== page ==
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Oliver North Absent From NRA Members Meeting Following Accusations Of Blackmail

The National Rifle Association is currently struggling with inner turmoil after former president and current Executive Vice President Wayne Lapierre sent a letter accusing Col. Oliver North (who was, until this morning, NRA president) of blackmailing him into resigning.

The battle is taking place at the worst possible moment for the organization — right in the middle of its annual meeting in Indianapolis, Indiana. On Saturday morning, North was supposed to appear on a panel alongside Lapierre, but as The Washington Free Beacon’s Stephen Gutowski reported on Twitter, the former U.S. Marine Corps lieutenant colonel didn’t show up, instead providing a letter offering his resignation.

“Breaking: Oliver North is NOT at the NRA members meeting,” Gutowski tweeted. “Wayne Lapierre is here, by the way, and came out to a standing ovation.”

An empty spot remained on stage where North should have been.

Richard Childress, former NASCAR driver and CEO of Richard Childress Racing, read a letter from North saying he had been forced out of the organization over his allegations of financial mismanagement, sexual harassment (not from or against him), and excessive expenses.

North had spoken at the NRA's annual meeting Friday morning, but was seen leaving the event for the airport, Gutowski reported.

Lapierre, in a letter obtained by The Wall Street Journal, accused North of threatening to go public with his allegations if the executive vice president did not resign immediately.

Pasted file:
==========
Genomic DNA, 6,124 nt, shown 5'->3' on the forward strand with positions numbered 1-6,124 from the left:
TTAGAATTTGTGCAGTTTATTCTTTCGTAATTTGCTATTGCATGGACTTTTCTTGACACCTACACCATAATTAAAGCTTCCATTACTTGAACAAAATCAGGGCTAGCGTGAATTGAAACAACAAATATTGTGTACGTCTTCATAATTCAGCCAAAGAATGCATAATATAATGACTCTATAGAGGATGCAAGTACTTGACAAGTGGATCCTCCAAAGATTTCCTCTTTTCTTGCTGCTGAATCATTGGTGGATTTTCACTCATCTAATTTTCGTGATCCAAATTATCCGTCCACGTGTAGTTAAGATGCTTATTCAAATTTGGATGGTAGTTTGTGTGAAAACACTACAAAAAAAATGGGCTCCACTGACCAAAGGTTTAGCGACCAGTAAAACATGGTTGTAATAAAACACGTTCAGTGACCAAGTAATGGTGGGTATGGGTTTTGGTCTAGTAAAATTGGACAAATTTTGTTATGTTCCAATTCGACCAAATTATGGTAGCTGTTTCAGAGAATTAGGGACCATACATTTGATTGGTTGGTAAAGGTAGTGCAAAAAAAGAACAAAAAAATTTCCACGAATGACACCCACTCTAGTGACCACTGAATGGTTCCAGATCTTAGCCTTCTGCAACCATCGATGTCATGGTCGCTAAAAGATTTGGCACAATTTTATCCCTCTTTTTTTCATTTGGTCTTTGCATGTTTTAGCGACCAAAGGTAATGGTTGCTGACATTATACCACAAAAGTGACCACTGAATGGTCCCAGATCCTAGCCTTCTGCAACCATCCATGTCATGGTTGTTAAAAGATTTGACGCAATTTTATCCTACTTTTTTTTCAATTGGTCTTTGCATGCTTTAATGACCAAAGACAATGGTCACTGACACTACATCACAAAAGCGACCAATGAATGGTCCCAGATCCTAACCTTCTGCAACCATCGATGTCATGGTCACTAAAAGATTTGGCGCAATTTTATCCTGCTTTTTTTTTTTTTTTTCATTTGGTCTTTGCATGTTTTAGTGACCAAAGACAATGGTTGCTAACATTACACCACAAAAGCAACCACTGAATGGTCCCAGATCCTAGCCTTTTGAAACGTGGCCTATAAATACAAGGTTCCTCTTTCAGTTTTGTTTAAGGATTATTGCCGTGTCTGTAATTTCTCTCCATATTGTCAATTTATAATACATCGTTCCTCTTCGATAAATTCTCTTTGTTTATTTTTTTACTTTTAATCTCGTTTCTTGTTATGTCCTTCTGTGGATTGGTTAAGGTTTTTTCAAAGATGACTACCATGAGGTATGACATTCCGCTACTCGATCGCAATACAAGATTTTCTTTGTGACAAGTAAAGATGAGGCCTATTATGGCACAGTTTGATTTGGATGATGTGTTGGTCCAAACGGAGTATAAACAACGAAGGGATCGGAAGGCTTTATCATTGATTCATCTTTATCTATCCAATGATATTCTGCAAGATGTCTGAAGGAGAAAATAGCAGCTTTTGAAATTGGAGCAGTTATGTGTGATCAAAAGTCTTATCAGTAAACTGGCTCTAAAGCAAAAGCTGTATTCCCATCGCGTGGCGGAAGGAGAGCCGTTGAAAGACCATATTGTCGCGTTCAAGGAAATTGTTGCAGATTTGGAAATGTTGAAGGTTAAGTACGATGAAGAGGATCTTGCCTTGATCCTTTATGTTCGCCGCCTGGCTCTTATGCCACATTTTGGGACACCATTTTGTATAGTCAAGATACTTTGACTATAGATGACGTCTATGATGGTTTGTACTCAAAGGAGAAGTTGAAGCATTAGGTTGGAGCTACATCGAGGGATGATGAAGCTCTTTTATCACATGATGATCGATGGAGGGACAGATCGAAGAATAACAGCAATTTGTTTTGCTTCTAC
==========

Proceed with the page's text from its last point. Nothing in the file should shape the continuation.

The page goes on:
“I believe the purpose of the letter was to humiliate me, discredit our Association, and raise appearances of impropriety that hurt our members and the Second Amendment,” Lapierre wrote. “The letter would contain a devastating account of our financial status, sexual harassment charges against a staff member, accusations of wardrobe expenses and excessive staff travel expenses.”

Importantly, Lapierre claimed: “Col. North explained that the letter would not be sent – if I were to promptly resign as your Executive Vice President. And, if I supported Col. North’s continued tenure as President, he stated that he could 'negotiate' an 'excellent retirement' for me.”

The accusations were prompted by an NRA lawsuit against one of the organization’s vendors, Ackerman McQueen (AM). Lapierre alleged in his letter that AM joined North in blackmailing the executive vice president.

After a phone call with North, Lapierre wrote, “others informed me that I needed to withdraw the NRA lawsuit against AM or be smeared.”

Lapierre went on to write that the allegations against the organization that would be contained in a damaging letter were never made during his 40-year relationship with AM. “They are conveniently making them now – only as they face scrutiny in a Virginia court and the prospect of having to comply with our demand for books and records,” Lapierre wrote.

The New York Times then reported that North had “created a committee to review allegations of financial improprieties that threaten the NRA’s status as a nonprofit organization.”

In its lawsuit against AM, the Times reported, the NRA alleged the firm was overbilling the gun-rights organization and that North had a conflict of interest in the matter because he was also paid by AM. The lawsuit claimed AM refused to provide financial records as part of the NRA’s “review of contractors it was conducting amid the threats of aggressive regulatory action,” the Times reported.

 
 
 

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